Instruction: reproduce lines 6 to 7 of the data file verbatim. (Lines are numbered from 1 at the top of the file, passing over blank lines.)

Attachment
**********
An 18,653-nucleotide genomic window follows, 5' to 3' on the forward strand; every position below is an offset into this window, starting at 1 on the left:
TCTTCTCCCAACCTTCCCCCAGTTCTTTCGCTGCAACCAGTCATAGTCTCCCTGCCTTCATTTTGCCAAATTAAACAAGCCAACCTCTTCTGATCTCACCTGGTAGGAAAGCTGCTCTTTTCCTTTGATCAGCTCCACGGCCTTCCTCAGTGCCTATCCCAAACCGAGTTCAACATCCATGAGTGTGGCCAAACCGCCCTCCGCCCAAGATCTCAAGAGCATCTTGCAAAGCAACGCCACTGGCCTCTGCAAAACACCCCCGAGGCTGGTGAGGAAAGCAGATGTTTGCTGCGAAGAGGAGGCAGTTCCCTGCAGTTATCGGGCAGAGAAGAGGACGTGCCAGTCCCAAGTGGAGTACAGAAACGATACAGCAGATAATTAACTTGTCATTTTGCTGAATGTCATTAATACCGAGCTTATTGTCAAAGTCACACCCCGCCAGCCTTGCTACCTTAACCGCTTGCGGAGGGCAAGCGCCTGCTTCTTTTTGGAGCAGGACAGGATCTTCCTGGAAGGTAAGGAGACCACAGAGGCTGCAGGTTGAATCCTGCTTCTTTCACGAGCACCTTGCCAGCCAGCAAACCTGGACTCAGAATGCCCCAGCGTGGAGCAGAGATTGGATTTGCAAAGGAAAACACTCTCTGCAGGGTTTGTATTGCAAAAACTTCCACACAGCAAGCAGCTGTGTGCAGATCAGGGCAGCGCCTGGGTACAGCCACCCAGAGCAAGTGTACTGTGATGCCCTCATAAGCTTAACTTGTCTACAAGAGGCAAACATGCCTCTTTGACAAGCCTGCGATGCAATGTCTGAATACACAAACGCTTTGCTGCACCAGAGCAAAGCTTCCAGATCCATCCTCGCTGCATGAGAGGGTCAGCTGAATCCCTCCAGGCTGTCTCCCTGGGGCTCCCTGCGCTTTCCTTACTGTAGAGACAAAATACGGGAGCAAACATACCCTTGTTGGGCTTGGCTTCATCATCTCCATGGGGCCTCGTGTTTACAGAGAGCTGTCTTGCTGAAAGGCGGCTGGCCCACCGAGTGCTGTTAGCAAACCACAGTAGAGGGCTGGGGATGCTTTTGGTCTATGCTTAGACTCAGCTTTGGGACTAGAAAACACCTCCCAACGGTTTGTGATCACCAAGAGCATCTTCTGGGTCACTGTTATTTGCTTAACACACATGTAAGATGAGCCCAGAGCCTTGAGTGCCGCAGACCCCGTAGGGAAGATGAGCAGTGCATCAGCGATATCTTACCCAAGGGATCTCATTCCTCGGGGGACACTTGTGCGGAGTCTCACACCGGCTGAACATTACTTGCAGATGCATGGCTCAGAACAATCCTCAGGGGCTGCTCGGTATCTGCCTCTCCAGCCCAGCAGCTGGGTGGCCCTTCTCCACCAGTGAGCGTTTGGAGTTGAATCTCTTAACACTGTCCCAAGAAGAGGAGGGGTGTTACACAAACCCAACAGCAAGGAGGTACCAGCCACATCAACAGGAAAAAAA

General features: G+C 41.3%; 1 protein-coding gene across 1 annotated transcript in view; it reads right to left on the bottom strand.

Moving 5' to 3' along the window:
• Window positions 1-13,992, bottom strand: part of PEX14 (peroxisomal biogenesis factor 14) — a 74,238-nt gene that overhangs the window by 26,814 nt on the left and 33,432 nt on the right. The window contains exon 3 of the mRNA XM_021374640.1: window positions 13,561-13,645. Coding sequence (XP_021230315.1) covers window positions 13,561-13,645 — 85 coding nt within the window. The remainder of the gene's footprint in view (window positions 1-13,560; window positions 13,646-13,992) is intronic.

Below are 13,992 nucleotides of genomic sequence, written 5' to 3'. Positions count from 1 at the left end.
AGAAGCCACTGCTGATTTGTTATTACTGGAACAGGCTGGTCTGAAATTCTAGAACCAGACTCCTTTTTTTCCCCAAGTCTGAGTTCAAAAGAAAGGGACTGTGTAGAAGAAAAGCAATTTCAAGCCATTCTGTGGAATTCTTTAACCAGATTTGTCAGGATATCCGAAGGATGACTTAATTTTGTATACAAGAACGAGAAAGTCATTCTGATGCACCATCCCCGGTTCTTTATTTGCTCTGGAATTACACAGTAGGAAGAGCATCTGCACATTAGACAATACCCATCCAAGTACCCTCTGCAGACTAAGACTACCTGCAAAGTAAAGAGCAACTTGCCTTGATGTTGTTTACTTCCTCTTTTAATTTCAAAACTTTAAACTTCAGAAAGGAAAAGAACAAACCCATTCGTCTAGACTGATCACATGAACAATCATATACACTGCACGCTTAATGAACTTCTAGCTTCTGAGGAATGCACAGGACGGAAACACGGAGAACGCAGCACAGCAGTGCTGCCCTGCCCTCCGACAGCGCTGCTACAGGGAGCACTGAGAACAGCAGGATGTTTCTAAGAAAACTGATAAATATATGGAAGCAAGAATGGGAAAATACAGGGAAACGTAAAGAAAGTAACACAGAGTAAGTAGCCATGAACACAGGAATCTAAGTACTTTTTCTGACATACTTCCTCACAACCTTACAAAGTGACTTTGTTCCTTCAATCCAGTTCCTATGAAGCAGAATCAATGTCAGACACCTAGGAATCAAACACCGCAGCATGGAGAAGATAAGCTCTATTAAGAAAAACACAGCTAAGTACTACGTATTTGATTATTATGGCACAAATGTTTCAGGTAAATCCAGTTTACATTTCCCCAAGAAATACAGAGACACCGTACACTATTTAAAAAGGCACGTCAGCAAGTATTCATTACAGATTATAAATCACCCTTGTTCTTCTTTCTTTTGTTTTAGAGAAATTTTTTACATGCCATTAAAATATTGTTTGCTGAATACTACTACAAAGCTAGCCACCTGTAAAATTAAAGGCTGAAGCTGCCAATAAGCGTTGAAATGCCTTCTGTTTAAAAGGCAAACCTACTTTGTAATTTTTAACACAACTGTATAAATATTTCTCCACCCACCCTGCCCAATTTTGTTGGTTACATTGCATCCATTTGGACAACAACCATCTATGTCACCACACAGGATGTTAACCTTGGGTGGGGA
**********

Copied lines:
Below are 13,992 nucleotides of genomic sequence, written 5' to 3'. Positions count from 1 at the left end.
AGAAGCCACTGCTGATTTGTTATTACTGGAACAGGCTGGTCTGAAATTCTAGAACCAGACTCCTTTTTTTCCCCAAGTCTGAGTTCAAAAGAAAGGGACTGTGTAGAAGAAAAGCAATTTCAAGCCATTCTGTGGAATTCTTTAACCAGATTTGTCAGGATATCCGAAGGATGACTTAATTTTGTATACAAGAACGAGAAAGTCATTCTGATGCACCATCCCCGGTTCTTTATTTGCTCTGGAATTACACAGTAGGAAGAGCATCTGCACATTAGACAATACCCATCCAAGTACCCTCTGCAGACTAAGACTACCTGCAAAGTAAAGAGCAACTTGCCTTGATGTTGTTTACTTCCTCTTTTAATTTCAAAACTTTAAACTTCAGAAAGGAAAAGAACAAACCCATTCGTCTAGACTGATCACATGAACAATCATATACACTGCACGCTTAATGAACTTCTAGCTTCTGAGGAATGCACAGGACGGAAACACGGAGAACGCAGCACAGCAGTGCTGCCCTGCCCTCCGACAGCGCTGCTACAGGGAGCACTGAGAACAGCAGGATGTTTCTAAGAAAACTGATAAATATATGGAAGCAAGAATGGGAAAATACAGGGAAACGTAAAGAAAGTAACACAGAGTAAGTAGCCATGAACACAGGAATCTAAGTACTTTTTCTGACATACTTCCTCACAACCTTACAAAGTGACTTTGTTCCTTCAATCCAGTTCCTATGAAGCAGAATCAATGTCAGACACCTAGGAATCAAACACCGCAGCATGGAGAAGATAAGCTCTATTAAGAAAAACACAGCTAAGTACTACGTATTTGATTATTATGGCACAAATGTTTCAGGTAAATCCAGTTTACATTTCCCCAAGAAATACAGAGACACCGTACACTATTTAAAAAGGCACGTCAGCAAGTATTCATTACAGATTATAAATCACCCTTGTTCTTCTTTCTTTTGTTTTAGAGAAATTTTTTACATGCCATTAAAATATTGTTTGCTGAATACTACTACAAAGCTAGCCACCTGTAAAATTAAAGGCTGAAGCTGCCAATAAGCGTTGAAATGCCTTCTGTTTAAAAGGCAAACCTACTTTGTAATTTTTAACACAACTGTATAAATATTTCTCCACCCACCCTGCCCAATTTTGTTGGTTACATTGCATCCATTTGGACAACAACCATCTATGTCACCACACAGGATGTTAACCTTGGGTGGGGA